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The Dip, The Space – Review

The Dip has the distinct honour of being the weirdest thing I’ve ever seen although, full disclaimer, I’m not really sure what it is that I saw. I think that might be the point of the piece. It’s 70 minutes of a psychedelic acid trip with an (extremely loose) narrative around a young man, Al, who is questioning and exploring his sexuality and attraction to his friend Nick. The audience are with Al on every step of this bizarre, largely nonsensical trip, involving an almost-wedding, the baba ganoush gestapo, and a giant flatfish (the outfit for which is the…

Summary

Rating

Good

A strange, over-the-top acid trip exploring sexuality and choice. Weird and wonderful in equal measures, but also deliberately lacking in clarity.

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The Dip has the distinct honour of being the weirdest thing I’ve ever seen although, full disclaimer, I’m not really sure what it is that I saw. I think that might be the point of the piece.

It’s 70 minutes of a psychedelic acid trip with an (extremely loose) narrative around a young man, Al, who is questioning and exploring his sexuality and attraction to his friend Nick. The audience are with Al on every step of this bizarre, largely nonsensical trip, involving an almost-wedding, the baba ganoush gestapo, and a giant flatfish (the outfit for which is the absolute Mona Lisa of artistic costumery.)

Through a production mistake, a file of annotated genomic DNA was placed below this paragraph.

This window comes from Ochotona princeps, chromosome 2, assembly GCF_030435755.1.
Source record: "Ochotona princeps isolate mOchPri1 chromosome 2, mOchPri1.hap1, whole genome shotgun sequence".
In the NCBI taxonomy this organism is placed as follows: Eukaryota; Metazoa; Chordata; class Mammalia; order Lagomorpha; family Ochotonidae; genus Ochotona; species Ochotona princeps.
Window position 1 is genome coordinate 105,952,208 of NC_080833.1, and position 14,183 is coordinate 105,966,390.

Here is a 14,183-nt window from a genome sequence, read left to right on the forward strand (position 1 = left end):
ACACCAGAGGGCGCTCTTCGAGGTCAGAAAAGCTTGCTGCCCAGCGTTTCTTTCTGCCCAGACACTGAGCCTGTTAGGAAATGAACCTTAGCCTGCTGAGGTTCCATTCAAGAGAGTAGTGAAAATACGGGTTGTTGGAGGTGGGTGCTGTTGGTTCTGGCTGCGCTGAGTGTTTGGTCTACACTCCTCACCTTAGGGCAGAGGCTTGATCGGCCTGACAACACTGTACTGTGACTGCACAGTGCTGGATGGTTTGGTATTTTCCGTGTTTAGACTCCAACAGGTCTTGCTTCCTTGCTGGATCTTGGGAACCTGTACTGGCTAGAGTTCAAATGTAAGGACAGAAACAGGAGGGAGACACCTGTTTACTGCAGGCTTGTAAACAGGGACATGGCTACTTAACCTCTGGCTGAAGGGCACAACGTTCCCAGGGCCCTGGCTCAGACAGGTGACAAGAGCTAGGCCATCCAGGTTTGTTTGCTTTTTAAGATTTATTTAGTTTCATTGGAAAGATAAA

It’s brash and gaudy and can be a bit much for the senses at times, but it’s a hit with the late teen and early twenties audience, who find a lot to laugh at. There’s some surprisingly clever slapstick and innuendo centred around accidental homoerotic encounters in the American Midwest which is really quite funny, although where it fits in the narrative, I’ve no idea. 

There are lessons to take from this odd trip, about learning who you are and facing your fears, and I was pleasantly surprised to find the reunion of Nick and Al (when the acid wears off) to be really sweet. The cast are certainly good at this madness; they work very well together, and it’s clear to see they are enjoying themselves. 

The trip is soundtracked by a rather talented troupe of musicians, and there’s really good live music throughout. It’s a lot to take in in a small space, and it can get quite noisy, but the venue take this into consideration by handing out ear plugs and warning the audience about the potential for noise.  

As someone with an anxiety disorder, I’m really appreciative of this. Many people don’t use the ear plugs, but I do, and my experience is definitely better because of that consideration.

It’s certainly an odd piece of theatre, but it finds strength in this oddness and creates an kaleidoscope for the senses of energy and spectacle. If you’re looking for something different, something wild and unrestrained, something with a giant flatfish breaking down on stage – this is absolutely the show for you.

Writer: Eifion Ap Cadno
Director: Sam Edmunds
Musical Director: Sophie Hammer
Production Company: Milk and Blood
Booking Until: 2 February
Box Office: 0207 515 7799
Link: https://space.org.uk/event/the-dip/ 

About Emily Pulham

Emily Pulham
Works in soap marketing. Emily is a British American Graphic Designer, serious Tube Geek, and football fan living in South West London. The only real experience Emily has with drama is the temper tantrums she throws when the District Line isn’t running properly, but she is an enthusiastic writer and happy to be a theatrical canary in the coal mine.